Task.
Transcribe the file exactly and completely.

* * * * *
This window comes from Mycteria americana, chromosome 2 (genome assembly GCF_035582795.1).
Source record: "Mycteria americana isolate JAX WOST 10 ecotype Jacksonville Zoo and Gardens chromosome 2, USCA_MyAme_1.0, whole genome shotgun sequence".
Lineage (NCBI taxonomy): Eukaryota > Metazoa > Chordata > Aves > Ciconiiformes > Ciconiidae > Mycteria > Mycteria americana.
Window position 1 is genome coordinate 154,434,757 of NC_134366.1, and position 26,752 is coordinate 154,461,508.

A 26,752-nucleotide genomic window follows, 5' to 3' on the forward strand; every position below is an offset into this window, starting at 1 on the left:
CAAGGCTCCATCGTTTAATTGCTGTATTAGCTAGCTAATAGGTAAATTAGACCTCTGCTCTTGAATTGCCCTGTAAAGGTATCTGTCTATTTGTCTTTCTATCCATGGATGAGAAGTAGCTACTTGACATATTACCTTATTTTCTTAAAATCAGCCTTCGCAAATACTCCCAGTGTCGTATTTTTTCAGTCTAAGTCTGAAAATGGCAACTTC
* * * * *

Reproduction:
This window comes from Mycteria americana, chromosome 2 (genome assembly GCF_035582795.1).
Source record: "Mycteria americana isolate JAX WOST 10 ecotype Jacksonville Zoo and Gardens chromosome 2, USCA_MyAme_1.0, whole genome shotgun sequence".
Lineage (NCBI taxonomy): Eukaryota > Metazoa > Chordata > Aves > Ciconiiformes > Ciconiidae > Mycteria > Mycteria americana.
Window position 1 is genome coordinate 154,434,757 of NC_134366.1, and position 26,752 is coordinate 154,461,508.

A 26,752-nucleotide genomic window follows, 5' to 3' on the forward strand; every position below is an offset into this window, starting at 1 on the left:
CAAGGCTCCATCGTTTAATTGCTGTATTAGCTAGCTAATAGGTAAATTAGACCTCTGCTCTTGAATTGCCCTGTAAAGGTATCTGTCTATTTGTCTTTCTATCCATGGATGAGAAGTAGCTACTTGACATATTACCTTATTTTCTTAAAATCAGCCTTCGCAAATACTCCCAGTGTCGTATTTTTTCAGTCTAAGTCTGAAAATGGCAACTTC